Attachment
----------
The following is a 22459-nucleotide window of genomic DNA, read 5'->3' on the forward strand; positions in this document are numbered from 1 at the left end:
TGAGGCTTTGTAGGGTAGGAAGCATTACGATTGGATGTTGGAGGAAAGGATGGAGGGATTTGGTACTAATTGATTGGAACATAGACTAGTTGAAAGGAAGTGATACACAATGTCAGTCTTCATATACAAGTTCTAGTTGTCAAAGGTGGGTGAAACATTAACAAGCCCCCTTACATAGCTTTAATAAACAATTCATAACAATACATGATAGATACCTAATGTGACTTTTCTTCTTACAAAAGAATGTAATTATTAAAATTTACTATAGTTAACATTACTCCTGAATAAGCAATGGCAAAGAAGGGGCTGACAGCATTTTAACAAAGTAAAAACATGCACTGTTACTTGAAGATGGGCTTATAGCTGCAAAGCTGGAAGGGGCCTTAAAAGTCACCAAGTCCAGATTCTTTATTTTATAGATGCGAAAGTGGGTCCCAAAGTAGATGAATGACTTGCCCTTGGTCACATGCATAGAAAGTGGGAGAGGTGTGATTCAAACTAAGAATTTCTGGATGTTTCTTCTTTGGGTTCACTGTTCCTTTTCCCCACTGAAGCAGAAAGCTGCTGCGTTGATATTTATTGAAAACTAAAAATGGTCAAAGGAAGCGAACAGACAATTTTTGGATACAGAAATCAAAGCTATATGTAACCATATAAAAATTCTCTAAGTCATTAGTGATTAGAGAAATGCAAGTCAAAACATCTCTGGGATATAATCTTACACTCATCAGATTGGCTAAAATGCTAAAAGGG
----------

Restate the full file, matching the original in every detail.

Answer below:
The following is a 22459-nucleotide window of genomic DNA, read 5'->3' on the forward strand; positions in this document are numbered from 1 at the left end:
TGAGGCTTTGTAGGGTAGGAAGCATTACGATTGGATGTTGGAGGAAAGGATGGAGGGATTTGGTACTAATTGATTGGAACATAGACTAGTTGAAAGGAAGTGATACACAATGTCAGTCTTCATATACAAGTTCTAGTTGTCAAAGGTGGGTGAAACATTAACAAGCCCCCTTACATAGCTTTAATAAACAATTCATAACAATACATGATAGATACCTAATGTGACTTTTCTTCTTACAAAAGAATGTAATTATTAAAATTTACTATAGTTAACATTACTCCTGAATAAGCAATGGCAAAGAAGGGGCTGACAGCATTTTAACAAAGTAAAAACATGCACTGTTACTTGAAGATGGGCTTATAGCTGCAAAGCTGGAAGGGGCCTTAAAAGTCACCAAGTCCAGATTCTTTATTTTATAGATGCGAAAGTGGGTCCCAAAGTAGATGAATGACTTGCCCTTGGTCACATGCATAGAAAGTGGGAGAGGTGTGATTCAAACTAAGAATTTCTGGATGTTTCTTCTTTGGGTTCACTGTTCCTTTTCCCCACTGAAGCAGAAAGCTGCTGCGTTGATATTTATTGAAAACTAAAAATGGTCAAAGGAAGCGAACAGACAATTTTTGGATACAGAAATCAAAGCTATATGTAACCATATAAAAATTCTCTAAGTCATTAGTGATTAGAGAAATGCAAGTCAAAACATCTCTGGGATATAATCTTACACTCATCAGATTGGCTAAAATGCTAAAAGGG